Afghan Leader Appeals to Obama to Stop US Bombing of Civilians: New US Air Raid Kills Afghan Civilians

November 6th, 2008 - by admin

Noor Khan & Jason Straziuso / The Star & Associated Press & Kuwait News Agency – 2008-11-06 21:56:49

Karzai Urges Obama to Stop Civilian Deaths
Noor Khan & Jason Straziuso / The Star & Associated Press

WECH BAGHTU, Afghanistan (November 5, 2008) — The Afghan president congratulated Barack Obama and called on him today to halt civilian casualties as villagers said US warplanes bombed a wedding party, killing 37 people — most of them children.

President Hamid Karzai said airstrikes cannot win the fight against terrorism.

“Our demand is that there will be no civilian casualties in Afghanistan. We cannot win the fight against terrorism with airstrikes,” Karzai said. “This is my first demand of the new president of the United States – to put an end to civilian casualties.”

Karzai spoke about the deaths at a news conference held to congratulate Obama on his election victory.

Obama has talked about the issue of civilian deaths in the past. In remarks in August that drew criticism from Republicans, he said: “We’ve got to get the job done there and that requires us to have enough troops so that we’re not just air-raiding villages and killing civilians, which is causing enormous problems there.”

The US military said it was investigating the deaths from bombing of remote Wech Baghtu in the southern province of Kandahar. A villager said American forces had given them permission to bury the dead, which he said included 23 children and 10 women.

A US spokesperson, Cmdr. Jeff Bender, added that “if innocent people were killed in this operation, we apologize and express our condolences.”

Abdul Jalil, a 37-year-old grape farmer whose niece was getting married, told an Associated Press reporter at the scene of the bombing that US troops and Taliban fighters had been fighting about a half mile from his home.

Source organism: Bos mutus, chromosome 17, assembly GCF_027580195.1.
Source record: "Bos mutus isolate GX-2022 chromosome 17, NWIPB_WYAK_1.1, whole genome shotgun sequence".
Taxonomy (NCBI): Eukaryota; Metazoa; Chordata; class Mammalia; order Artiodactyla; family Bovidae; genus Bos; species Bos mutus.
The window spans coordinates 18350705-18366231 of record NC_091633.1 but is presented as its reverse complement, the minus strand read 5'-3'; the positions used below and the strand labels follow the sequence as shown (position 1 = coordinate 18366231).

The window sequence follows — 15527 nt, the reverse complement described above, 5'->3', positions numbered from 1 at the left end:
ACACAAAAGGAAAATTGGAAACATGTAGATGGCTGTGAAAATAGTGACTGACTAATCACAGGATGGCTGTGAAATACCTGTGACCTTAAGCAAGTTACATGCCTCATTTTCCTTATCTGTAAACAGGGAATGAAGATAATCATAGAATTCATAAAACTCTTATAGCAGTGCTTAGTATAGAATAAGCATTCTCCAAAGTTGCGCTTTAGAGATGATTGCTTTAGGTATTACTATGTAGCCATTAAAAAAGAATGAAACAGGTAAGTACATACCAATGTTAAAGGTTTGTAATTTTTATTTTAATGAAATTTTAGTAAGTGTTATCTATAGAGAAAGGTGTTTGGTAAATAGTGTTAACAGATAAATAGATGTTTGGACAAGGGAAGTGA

Fighter aircraft destroyed his compound and killed 37 people, Jalil said. Karzai’s office said the attack killed about 40 people and wounded 28. The bodies were buried before the AP reporter arrived, and he could not verify the death toll.

Mohammad Nabi Khan, who witnessed the bombing, told AP at the main hospital in Kandahar city that two of his sons, ages 4 and 11, and his wife’s brother were among the dead.

“What kind of security are the foreign troops providing in Afghanistan?” he asked.

Wedding parties in Afghanistan are segregated by gender, explaining why so many women and children could have died.

In a statement from his office, Karzai condemned the civilian deaths and urged military forces to avoid Afghan villages and instead concentrate on the “sources” of terrorism, a clear reference to Pakistan.

Civilian casualties, which undermine popular support for the Afghan government and the international mission, have long been a point of friction between Karzai and the US or NATO.

According to an AP count of civilian deaths this year, US or NATO forces have killed at least 275 civilians, while 590 have died from militant-caused violence like suicide bombs.